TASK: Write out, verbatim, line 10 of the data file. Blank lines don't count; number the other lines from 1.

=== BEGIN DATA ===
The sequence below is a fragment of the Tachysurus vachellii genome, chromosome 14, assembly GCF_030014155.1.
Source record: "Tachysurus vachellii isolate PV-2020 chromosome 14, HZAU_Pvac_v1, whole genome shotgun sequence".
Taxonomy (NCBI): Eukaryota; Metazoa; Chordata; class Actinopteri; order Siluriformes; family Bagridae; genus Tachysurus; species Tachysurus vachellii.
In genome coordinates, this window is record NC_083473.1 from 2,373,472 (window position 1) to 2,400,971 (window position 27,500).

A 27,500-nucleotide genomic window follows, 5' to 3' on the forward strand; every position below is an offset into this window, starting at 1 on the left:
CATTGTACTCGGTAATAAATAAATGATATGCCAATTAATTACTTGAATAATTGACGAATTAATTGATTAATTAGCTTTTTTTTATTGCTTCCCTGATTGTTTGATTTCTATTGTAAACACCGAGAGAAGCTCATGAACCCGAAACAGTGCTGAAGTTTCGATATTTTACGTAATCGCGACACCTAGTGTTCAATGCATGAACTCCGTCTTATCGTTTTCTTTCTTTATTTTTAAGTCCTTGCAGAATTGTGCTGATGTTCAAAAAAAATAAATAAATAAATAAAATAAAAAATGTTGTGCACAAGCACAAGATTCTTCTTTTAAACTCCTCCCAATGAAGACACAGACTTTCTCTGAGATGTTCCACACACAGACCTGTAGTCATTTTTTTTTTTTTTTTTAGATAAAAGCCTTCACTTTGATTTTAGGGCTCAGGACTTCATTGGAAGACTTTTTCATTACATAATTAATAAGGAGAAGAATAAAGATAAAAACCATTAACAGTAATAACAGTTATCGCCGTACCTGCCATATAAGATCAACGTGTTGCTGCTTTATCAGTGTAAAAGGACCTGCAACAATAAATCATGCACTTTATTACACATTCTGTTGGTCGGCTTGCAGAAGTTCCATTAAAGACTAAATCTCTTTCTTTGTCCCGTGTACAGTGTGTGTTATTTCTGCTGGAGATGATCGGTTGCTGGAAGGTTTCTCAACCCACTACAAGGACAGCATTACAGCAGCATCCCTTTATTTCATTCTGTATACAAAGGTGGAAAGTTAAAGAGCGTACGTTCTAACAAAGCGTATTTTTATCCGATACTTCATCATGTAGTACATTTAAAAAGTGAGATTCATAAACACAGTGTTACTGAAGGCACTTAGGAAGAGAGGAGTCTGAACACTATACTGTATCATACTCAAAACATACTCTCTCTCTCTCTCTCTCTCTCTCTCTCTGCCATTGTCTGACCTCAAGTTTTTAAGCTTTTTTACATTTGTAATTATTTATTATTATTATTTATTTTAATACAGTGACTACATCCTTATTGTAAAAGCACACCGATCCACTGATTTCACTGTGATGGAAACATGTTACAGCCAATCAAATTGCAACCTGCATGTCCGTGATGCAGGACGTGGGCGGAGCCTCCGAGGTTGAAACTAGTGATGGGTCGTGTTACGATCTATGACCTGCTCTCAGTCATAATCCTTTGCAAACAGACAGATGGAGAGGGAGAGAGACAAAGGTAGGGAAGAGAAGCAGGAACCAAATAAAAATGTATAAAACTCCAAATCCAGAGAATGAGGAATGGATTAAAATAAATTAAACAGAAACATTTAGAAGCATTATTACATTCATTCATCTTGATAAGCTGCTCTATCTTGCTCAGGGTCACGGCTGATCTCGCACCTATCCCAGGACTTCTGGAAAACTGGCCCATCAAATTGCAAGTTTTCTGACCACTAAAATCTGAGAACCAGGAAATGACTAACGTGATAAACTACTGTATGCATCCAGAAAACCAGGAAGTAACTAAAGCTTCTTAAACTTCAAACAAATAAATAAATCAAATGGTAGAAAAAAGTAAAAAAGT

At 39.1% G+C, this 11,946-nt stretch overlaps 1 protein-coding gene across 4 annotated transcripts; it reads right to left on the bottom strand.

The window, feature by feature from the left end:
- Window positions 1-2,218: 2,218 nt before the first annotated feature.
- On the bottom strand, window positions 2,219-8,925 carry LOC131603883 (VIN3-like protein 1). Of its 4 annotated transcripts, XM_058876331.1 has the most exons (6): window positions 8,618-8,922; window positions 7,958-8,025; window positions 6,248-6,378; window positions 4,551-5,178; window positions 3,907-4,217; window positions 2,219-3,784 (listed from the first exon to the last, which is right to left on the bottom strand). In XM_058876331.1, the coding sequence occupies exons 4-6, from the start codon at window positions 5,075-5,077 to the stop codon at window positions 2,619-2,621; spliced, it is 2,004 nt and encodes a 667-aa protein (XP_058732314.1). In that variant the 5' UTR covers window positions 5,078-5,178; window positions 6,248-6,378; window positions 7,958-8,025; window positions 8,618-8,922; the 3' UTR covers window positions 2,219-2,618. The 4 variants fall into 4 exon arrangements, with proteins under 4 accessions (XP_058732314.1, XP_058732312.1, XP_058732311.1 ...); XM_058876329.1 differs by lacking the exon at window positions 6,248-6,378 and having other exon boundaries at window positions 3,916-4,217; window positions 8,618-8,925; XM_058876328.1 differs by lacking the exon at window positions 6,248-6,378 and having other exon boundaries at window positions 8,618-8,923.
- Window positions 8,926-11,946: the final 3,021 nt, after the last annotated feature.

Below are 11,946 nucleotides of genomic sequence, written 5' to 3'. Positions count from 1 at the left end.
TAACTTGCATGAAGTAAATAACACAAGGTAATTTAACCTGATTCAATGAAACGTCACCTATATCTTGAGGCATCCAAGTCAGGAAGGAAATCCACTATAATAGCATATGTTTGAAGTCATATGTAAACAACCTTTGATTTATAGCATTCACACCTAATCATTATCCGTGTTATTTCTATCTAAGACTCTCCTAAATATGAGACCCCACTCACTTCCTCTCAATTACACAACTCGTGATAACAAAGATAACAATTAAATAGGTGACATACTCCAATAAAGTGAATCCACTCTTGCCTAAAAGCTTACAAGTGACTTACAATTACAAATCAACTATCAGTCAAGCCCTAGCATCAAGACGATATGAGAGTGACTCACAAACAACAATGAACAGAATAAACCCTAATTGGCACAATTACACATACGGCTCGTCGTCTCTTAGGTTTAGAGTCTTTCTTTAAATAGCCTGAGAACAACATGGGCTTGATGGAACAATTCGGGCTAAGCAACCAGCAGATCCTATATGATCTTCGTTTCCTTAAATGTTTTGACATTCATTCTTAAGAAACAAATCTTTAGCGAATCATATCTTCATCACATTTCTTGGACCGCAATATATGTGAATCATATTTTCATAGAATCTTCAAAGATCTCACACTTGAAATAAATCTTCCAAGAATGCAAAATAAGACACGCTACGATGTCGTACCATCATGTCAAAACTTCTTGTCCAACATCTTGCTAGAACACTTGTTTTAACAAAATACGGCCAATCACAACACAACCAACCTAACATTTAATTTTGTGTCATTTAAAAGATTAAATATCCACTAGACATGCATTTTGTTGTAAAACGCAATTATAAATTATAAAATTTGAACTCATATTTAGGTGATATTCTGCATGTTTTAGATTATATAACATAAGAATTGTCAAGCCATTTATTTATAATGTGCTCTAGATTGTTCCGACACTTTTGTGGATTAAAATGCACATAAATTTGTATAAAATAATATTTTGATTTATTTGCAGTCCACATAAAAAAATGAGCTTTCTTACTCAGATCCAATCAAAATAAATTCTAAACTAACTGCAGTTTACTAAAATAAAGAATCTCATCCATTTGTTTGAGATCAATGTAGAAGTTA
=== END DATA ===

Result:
- On the bottom strand, window positions 2,219-8,925 carry LOC131603883 (VIN3-like protein 1). Of its 4 annotated transcripts, XM_058876331.1 has the most exons (6): window positions 8,618-8,922; window positions 7,958-8,025; window positions 6,248-6,378; window positions 4,551-5,178; window positions 3,907-4,217; window positions 2,219-3,784 (listed from the first exon to the last, which is right to left on the bottom strand). In XM_058876331.1, the coding sequence occupies exons 4-6, from the start codon at window positions 5,075-5,077 to the stop codon at window positions 2,619-2,621; spliced, it is 2,004 nt and encodes a 667-aa protein (XP_058732314.1). In that variant the 5' UTR covers window positions 5,078-5,178; window positions 6,248-6,378; window positions 7,958-8,025; window positions 8,618-8,922; the 3' UTR covers window positions 2,219-2,618. The 4 variants fall into 4 exon arrangements, with proteins under 4 accessions (XP_058732314.1, XP_058732312.1, XP_058732311.1 ...); XM_058876329.1 differs by lacking the exon at window positions 6,248-6,378 and having other exon boundaries at window positions 3,916-4,217; window positions 8,618-8,925; XM_058876328.1 differs by lacking the exon at window positions 6,248-6,378 and having other exon boundaries at window positions 8,618-8,923.